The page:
We are about to enter the Advent season. This is a unique time of waiting, a time of preparation, much as it would have been for Mary carrying a baby in her womb. This is a beautiful and joyful season, not only for Christians around the world who await the birth of Jesus, but also for many others, for whom this is a special time for family reunions and festive celebrations. Colourful lights, ornately decorated trees and carols help create a festive atmosphere. Yet, this year Advent and Christmas will be somehow different.
For most of 2020 the whole world has been affected, in one way or another, by a global pandemic. For several months now, we have become accustomed to signs and posters in church buildings, mobile billboards and government briefings telling us to keep a social distance, not to mix with other households, to wear face coverings, etc. We have seen arrows painted on the floor showing people which direction to follow in order to prevent close contact with others, and thereby to stop the spread of the virus. Sometimes, even when you are out and about walking, you can see people stepping off the curb when they see a stranger approaching in the ‘wrong’ direction. For the first time since the Second World War, education and employment have suffered huge disruptions. Churches also had to close their doors and for several months and masses were not allowed to be celebrated with congregations. The virus has thrown a spanner into our daily routines!
This invisible, yet deadly virus has infected more than 56 million people around the world since the first outbreak was announced last December, 2019, and has killed more than 1.3 million people. In this country alone, according to the Office for National Statistics, more than 52.000 people have lost their lives to covid-19. The UK ranks the fifth with the highest mortality rate in the world and the first in Europe. The economy has shrunk and unemployment has hit record highs. Concerns about domestic violence and mental health issues are frequently raised by experts. Families have endured the pain of burying loved ones with very limited support due to restrictions. Likewise, wedding celebrations have had their numbers limited and many have had to be cancelled or postponed.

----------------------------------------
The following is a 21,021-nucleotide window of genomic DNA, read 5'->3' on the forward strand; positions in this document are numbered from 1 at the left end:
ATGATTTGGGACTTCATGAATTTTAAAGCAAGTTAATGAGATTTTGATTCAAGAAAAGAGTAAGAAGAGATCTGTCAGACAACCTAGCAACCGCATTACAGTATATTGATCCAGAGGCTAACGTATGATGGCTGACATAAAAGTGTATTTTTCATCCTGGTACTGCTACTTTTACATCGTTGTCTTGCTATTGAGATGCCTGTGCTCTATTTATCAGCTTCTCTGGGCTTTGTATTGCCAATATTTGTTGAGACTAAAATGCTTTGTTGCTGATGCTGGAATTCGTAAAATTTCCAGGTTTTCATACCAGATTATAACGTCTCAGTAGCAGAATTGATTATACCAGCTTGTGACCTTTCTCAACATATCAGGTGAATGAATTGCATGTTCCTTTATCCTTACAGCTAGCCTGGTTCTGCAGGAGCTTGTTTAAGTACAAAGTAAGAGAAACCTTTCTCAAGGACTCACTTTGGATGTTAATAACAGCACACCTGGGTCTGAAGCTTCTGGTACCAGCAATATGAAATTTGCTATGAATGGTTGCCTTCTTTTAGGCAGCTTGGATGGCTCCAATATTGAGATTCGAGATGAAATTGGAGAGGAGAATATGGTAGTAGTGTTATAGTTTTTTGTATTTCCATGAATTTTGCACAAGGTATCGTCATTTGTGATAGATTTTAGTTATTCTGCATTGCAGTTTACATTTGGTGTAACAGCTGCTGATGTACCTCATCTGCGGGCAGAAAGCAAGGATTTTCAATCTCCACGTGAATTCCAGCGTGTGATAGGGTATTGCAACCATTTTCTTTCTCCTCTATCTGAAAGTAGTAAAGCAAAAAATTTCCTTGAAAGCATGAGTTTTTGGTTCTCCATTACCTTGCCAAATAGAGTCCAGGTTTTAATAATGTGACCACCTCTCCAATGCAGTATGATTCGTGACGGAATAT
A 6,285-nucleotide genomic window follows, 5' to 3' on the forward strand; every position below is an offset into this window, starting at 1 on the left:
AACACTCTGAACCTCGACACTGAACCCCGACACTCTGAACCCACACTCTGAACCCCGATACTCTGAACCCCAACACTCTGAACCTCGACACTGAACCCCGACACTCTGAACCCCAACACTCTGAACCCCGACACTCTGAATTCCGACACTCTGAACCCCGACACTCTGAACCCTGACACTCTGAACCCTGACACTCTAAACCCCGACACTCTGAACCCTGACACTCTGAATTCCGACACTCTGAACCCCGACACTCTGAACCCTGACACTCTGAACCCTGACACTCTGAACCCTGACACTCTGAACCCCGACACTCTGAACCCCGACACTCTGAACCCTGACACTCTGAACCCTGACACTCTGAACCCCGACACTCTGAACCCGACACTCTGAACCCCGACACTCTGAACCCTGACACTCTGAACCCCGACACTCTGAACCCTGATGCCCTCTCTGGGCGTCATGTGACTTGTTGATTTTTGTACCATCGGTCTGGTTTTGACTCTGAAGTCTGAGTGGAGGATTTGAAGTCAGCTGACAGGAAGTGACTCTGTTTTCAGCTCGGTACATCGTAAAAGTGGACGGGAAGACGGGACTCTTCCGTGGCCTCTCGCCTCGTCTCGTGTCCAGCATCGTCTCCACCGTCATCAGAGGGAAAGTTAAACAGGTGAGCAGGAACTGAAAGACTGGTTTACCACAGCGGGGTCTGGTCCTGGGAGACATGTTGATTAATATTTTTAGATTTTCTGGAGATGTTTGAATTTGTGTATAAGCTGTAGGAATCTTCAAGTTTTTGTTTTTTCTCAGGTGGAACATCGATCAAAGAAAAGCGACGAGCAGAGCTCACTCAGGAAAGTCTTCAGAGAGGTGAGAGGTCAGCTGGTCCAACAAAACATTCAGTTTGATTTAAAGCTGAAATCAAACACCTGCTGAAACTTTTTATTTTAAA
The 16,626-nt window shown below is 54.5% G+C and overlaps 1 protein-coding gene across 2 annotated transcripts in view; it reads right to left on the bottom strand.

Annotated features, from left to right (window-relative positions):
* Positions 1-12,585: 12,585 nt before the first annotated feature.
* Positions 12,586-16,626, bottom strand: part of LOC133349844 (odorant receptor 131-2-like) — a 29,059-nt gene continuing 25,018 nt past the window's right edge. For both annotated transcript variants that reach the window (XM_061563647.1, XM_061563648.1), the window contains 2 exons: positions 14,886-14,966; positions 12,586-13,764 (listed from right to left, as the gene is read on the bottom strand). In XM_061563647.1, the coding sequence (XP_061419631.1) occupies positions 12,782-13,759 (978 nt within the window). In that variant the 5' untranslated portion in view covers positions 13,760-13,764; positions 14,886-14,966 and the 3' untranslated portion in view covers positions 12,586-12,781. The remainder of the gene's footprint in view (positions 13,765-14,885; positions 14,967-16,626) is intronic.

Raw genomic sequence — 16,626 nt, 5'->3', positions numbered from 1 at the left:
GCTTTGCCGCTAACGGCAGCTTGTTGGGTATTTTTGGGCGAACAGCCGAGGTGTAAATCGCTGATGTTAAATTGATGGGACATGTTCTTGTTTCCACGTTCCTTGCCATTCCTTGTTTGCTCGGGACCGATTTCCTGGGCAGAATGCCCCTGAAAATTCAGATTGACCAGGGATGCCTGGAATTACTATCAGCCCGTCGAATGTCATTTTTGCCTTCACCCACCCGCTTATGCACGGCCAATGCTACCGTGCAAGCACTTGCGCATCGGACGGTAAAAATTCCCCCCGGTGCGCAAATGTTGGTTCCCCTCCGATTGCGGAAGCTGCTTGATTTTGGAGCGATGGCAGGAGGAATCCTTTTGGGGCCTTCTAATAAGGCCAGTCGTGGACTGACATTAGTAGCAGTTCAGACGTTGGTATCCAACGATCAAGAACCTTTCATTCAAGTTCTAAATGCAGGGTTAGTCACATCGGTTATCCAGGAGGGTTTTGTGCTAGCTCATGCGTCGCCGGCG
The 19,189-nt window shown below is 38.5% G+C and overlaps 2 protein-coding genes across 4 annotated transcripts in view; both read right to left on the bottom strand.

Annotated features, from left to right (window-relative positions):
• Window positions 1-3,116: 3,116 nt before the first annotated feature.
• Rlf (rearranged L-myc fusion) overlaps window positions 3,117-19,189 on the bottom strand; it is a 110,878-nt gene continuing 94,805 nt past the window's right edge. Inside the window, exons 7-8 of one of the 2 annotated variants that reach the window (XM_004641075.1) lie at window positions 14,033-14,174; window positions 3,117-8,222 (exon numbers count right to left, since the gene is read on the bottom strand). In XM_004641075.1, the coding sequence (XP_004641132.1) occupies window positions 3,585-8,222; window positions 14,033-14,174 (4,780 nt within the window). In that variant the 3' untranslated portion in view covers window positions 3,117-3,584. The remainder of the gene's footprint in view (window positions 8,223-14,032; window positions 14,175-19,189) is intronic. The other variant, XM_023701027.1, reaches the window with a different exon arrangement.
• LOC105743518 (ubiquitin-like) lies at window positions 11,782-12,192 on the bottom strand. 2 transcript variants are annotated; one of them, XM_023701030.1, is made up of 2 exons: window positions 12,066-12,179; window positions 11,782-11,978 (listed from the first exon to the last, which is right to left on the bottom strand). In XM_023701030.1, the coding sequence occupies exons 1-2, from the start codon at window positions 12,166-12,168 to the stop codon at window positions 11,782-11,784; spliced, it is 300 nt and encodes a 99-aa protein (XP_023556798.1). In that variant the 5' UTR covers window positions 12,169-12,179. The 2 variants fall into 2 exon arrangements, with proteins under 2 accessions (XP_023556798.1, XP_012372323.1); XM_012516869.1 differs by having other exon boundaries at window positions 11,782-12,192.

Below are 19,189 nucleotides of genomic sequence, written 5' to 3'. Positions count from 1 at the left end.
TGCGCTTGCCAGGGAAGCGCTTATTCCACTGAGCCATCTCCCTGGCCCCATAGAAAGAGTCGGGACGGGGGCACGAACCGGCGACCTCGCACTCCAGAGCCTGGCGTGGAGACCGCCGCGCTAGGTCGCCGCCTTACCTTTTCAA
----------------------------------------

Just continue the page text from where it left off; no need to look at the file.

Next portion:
So how can we remain hopeful? How can we get into the festive spirit of Christmas amid this gloomy backdrop? As Advent approaches I think of Mary, a young woman carrying a baby, yet having to confront many challenges at that time. Heavily pregnant she fled to Egypt, in order to find safety from Herod’s hands. She experienced rejection and uncertainty. In a way, her experience reminds us of the struggles the world is facing today. We are sailing through unchartered waters, we are going through days filled with anxieties and being socially distanced from our loved ones. Days in which we no longer have full control of our lives.
This time of Advent is an invitation to wait in hope for the birth of Jesus Christ, when we hold on tighter to God’s promise of journeying with humankind always. The same promise that the young woman from Nazareth kept in her heart when she faced troubling times. Life may be different from the normal we knew before, but is yet, a life full of hope that we are yet to discover.
Lived experiences of refused asylum seeking women in the UK: negotiating a hostile environment
I recently finished my research on the lived experiences of refused asylum seeking women in the UK. This is a picture that one of the participants took to reflect on how she navigates the asylum system in this country ‘…I was asking for protection but I ended up taken to detention. I haven’t killed anyone or committed any crime… [I] have a horrible past, our present is miserable and the future is unsure’.
I have journeyed with asylum seekers and refugees since I came to the UK with my family. Poignant quotes like the above reflect the experience of those people we have journeyed with over the years. The recent encyclical Fratelli Tutti, affirms our contribution to building relationships with people of diverse backgrounds and religious traditions. Pope Francis calls us all to strengthen these connections in order to build a more just and peaceful world.